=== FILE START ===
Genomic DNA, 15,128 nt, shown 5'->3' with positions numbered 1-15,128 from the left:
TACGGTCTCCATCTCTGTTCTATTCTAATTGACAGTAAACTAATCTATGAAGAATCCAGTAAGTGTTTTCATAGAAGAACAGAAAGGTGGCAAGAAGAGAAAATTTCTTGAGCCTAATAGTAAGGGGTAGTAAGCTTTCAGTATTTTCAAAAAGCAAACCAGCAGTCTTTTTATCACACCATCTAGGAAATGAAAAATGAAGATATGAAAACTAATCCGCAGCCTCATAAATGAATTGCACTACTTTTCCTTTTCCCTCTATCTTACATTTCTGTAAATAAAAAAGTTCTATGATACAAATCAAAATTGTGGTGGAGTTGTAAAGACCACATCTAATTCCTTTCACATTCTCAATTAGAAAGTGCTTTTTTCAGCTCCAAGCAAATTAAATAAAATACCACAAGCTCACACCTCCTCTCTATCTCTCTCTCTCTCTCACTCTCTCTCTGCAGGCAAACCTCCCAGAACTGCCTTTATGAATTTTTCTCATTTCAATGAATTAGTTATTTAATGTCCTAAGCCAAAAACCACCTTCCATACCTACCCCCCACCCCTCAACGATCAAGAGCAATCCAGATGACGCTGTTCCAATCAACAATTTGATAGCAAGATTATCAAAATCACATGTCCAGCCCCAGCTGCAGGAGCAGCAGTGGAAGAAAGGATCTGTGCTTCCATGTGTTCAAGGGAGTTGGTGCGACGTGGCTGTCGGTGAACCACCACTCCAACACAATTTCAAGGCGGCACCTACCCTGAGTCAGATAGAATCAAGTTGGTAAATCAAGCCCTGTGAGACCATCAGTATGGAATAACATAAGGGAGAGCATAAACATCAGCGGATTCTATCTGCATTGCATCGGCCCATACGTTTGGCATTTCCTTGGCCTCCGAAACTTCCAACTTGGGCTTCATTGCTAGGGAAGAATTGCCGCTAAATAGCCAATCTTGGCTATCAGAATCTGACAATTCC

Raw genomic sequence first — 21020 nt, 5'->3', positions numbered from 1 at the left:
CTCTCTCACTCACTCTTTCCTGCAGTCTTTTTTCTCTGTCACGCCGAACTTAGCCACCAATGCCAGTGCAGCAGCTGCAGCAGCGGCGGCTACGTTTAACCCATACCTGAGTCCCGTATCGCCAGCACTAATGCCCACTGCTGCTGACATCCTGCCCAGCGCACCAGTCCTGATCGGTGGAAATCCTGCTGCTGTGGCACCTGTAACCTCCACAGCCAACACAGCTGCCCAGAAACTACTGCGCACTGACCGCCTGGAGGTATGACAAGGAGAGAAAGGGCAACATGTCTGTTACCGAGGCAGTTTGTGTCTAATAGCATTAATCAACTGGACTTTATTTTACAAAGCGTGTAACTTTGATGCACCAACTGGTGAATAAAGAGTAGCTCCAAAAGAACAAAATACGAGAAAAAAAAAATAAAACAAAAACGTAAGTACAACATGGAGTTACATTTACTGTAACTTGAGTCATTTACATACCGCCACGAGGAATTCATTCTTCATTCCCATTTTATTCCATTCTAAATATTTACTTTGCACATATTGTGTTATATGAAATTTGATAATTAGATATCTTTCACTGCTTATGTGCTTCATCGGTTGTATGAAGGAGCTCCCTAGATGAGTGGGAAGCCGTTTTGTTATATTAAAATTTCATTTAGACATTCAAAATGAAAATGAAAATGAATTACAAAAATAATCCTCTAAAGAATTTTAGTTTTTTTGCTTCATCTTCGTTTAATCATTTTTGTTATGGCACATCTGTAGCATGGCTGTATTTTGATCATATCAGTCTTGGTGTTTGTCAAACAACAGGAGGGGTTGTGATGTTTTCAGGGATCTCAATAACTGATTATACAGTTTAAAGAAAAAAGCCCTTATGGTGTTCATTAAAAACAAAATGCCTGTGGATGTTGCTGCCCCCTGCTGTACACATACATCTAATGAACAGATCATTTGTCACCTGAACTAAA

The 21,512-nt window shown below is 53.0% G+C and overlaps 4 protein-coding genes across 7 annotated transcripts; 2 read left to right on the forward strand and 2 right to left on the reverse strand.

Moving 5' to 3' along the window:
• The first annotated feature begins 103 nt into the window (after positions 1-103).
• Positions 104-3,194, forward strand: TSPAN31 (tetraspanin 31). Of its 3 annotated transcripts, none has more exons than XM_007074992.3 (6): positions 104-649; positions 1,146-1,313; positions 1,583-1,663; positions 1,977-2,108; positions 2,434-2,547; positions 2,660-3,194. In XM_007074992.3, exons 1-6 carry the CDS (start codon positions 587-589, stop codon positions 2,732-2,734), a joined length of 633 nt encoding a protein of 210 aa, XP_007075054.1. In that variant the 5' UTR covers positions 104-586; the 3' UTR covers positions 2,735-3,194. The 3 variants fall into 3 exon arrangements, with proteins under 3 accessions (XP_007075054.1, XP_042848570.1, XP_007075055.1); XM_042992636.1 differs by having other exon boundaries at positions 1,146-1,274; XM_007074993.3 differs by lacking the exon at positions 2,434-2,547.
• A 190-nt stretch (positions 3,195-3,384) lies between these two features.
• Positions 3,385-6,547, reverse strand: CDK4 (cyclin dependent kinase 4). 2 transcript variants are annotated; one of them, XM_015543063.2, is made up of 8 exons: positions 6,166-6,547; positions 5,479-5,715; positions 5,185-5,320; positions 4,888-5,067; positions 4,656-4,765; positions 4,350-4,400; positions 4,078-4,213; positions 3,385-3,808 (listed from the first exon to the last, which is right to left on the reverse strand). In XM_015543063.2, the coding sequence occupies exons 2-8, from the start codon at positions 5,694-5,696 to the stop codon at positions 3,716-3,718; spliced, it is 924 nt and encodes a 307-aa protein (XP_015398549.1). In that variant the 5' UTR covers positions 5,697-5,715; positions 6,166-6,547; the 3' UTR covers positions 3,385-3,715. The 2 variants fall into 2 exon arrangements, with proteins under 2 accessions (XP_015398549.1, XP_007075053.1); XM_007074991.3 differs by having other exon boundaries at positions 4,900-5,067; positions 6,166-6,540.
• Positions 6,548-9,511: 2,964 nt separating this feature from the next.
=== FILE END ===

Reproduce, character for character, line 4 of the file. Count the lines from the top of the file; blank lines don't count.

CTCTCTCACTCACTCTTTCCTGCAGTCTTTTTTCTCTGTCACGCCGAACTTAGCCACCAATGCCAGTGCAGCAGCTGCAGCAGCGGCGGCTACGTTTAACCCATACCTGAGTCCCGTATCGCCAGCACTAATGCCCACTGCTGCTGACATCCTGCCCAGCGCACCAGTCCTGATCGGTGGAAATCCTGCTGCTGTGGCACCTGTAACCTCCACAGCCAACACAGCTGCCCAGAAACTACTGCGCACTGACCGCCTGGAGGTATGACAAGGAGAGAAAGGGCAACATGTCTGTTACCGAGGCAGTTTGTGTCTAATAGCATTAATCAACTGGACTTTATTTTACAAAGCGTGTAACTTTGATGCACCAACTGGTGAATAAAGAGTAGCTCCAAAAGAACAAAATACGAGAAAAAAAAAATAAAACAAAAACGTAAGTACAACATGGAGTTACATTTACTGTAACTTGAGTCATTTACATACCGCCACGAGGAATTCATTCTTCATTCCCATTTTATTCCATTCTAAATATTTACTTTGCACATATTGTGTTATATGAAATTTGATAATTAGATATCTTTCACTGCTTATGTGCTTCATCGGTTGTATGAAGGAGCTCCCTAGATGAGTGGGAAGCCGTTTTGTTATATTAAAATTTCATTTAGACATTCAAAATGAAAATGAAAATGAATTACAAAAATAATCCTCTAAAGAATTTTAGTTTTTTTGCTTCATCTTCGTTTAATCATTTTTGTTATGGCACATCTGTAGCATGGCTGTATTTTGATCATATCAGTCTTGGTGTTTGTCAAACAACAGGAGGGGTTGTGATGTTTTCAGGGATCTCAATAACTGATTATACAGTTTAAAGAAAAAAGCCCTTATGGTGTTCATTAAAAACAAAATGCCTGTGGATGTTGCTGCCCCCTGCTGTACACATACATCTAATGAACAGATCATTTGTCACCTGAACTAAA